October Update – Healthy Halloween

Can you believe it’s October already??? I can’t!! The year has gone by in the blink of an eye and to tell you the truth, I’m tired!! After a very busy spring and summer, I was looking forward to a quieter fall, but that’s not really happening either.

So, in the spirit of the changing seasons, I’ve got some fun announcements. First, my family and I are moving back to Colorado the first week of October. We’ve been wanting to return to the mountains almost since we moved back to Minnesota (sorry gopher state!). When we moved back to MN in early 2013, we quickly realized that we missed the quality of life in Colorado. We love the outdoors, especially hiking, biking, and snowboarding. We also realized that long winters are difficult when you have little ones…I recall being especially bummed this April when we had to blizzards and my friends in Colorado were taking Easter pictures in the green grass.
While we are really excited to be going back, we’re also under lots of stress and I’m feeling it. As much as I’ve tried to mitigate the effects by deep breathing exercises, meditative walks in nature, and some strategic supplements, I’m still having trouble with sleep and have been feeling fatigued. I’m doing my best right now to keep it together until later in October when things settle down. Once that happens, I plan on doing a 4 week diet reset, as well as some testing on myself. I’m taking the same approach with myself as I would any client that works with us. I’m also enlisting the help of some of my practitioner friends since it’s not always the best idea to treat yourself. There are also a few issues I wanted to address that I never could because I spent the greater part of the last 6 years either pregnant or nursing. I will keep you updated!
If you’re a client in our practice, this next update is for you. I’m excited to announce that Jaclyn will be helping us with customer service and eventually health coaching. She’s just finishing up her coaching certification and will be bringing her skills to us. She’s also an eczema suffer as well so she can relate to the ups and downs of the condition. We’re really excited to have her on the team!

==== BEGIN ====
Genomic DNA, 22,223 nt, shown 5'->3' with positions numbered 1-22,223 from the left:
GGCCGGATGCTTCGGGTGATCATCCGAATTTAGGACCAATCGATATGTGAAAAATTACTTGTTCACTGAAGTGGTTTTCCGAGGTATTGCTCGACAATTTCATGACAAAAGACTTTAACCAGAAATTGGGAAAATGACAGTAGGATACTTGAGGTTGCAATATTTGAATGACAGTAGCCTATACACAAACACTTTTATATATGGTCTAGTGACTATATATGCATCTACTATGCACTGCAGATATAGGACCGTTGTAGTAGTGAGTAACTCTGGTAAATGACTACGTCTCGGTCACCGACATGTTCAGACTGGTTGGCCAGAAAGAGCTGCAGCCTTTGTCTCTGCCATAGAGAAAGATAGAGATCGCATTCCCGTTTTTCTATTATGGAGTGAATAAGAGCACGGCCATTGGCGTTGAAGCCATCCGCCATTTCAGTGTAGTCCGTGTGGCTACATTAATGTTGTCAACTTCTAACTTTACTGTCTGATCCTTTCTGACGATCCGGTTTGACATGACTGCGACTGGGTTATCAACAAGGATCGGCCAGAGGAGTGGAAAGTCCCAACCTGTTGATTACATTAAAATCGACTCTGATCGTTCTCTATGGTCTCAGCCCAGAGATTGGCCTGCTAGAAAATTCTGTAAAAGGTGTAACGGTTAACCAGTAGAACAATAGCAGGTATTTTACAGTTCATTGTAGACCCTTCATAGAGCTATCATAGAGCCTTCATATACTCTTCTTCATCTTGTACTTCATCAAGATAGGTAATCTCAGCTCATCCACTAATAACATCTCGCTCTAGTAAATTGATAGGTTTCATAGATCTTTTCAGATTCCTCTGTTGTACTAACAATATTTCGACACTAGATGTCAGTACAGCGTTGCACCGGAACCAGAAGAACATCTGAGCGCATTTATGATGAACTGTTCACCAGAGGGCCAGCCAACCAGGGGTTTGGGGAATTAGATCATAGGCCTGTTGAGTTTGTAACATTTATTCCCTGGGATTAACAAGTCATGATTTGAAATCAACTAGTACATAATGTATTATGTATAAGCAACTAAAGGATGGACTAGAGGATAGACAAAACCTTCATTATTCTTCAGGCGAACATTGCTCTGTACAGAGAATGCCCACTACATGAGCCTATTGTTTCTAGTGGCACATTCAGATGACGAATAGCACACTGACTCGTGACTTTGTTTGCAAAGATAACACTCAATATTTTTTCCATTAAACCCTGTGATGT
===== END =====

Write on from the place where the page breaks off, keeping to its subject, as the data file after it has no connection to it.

I encourage you to check out this article on how my toddler showed me how to heal my adrenal fatigue. I’ll be revisiting that one too since I’m in serious need of some TLC!!
I hope you all have a wonderful fall and Happy Halloween🍁🎃!

Question of the Month

How do I navigate Halloween with food sensitivities and allergies? Also, how do I just make healthier choices for my children?
This seems to be tough on the surface, but really doesn’t have to be. There are many ways to navigate this dilemma and here are some options.
1. If you still want to let your child have candy, let them go Trick-or-Treating and then openly switch it out for “better” options. Yes, it’s still candy and sugar, but made with higher-quality ingredients. You can find options at Target, Whole Foods, and online from brands like: Annie’s, Yum Earth, Enjoy Life (allergen free chocolate), Wholesome, Unreal, Black Forest Organic, and Equal Exchange Chocolate.
2. You can give out little toys instead. Costco and Target are selling them in bulk at a good price.
3. Sweeten the deal by having the “Switch Witch” come once the treats are collected and your kids are in bed. You can take the bag of candy away (preferably pitch it in the garbage) and replace it with a gift of some sort that they really want.
4. Organic pouches are always a good option for babies and toddlers. We usually get a box at Costco.
5. Know that houses with turquoise/blue pumpkins or door hangings are typically allergen friendly. These houses are interesting because you could get anything from raisins or carrots to pencils or allergen free candy.
In our house we opt not to take all of the fun out of the holiday even though we want to keep the kiddos healthy.  This year will be particularly tough because I just did food sensitivity testing on my 5 year old son and he came back dairy sensitive ☹. Our plan is to let him trick-or-treat, come back and have a couple dairy free treats once we do a very small candy swap. Then he’s going to leave his bag out for the Switch Witch… and she’s going to leave him a small Lego Ninjago set  (for the kid that’s going to be a ninja for Halloween and also wants to dress his baby sister as one).

8 Ways My Toddler Showed Me How to Heal From Adrenal Fatigue

I have always been an observer and an analyzer. The other day I was watching my 33 month old son play and thought to myself, “I wish I had that much energy, joy, and creativity in my life.” As over-stressed, over-worked, and over-thinking adults, our health, especially adrenal function decreases with time as we let the joy of life slip away from us and focus only on being responsible and productive parents, family members, friends, and workers.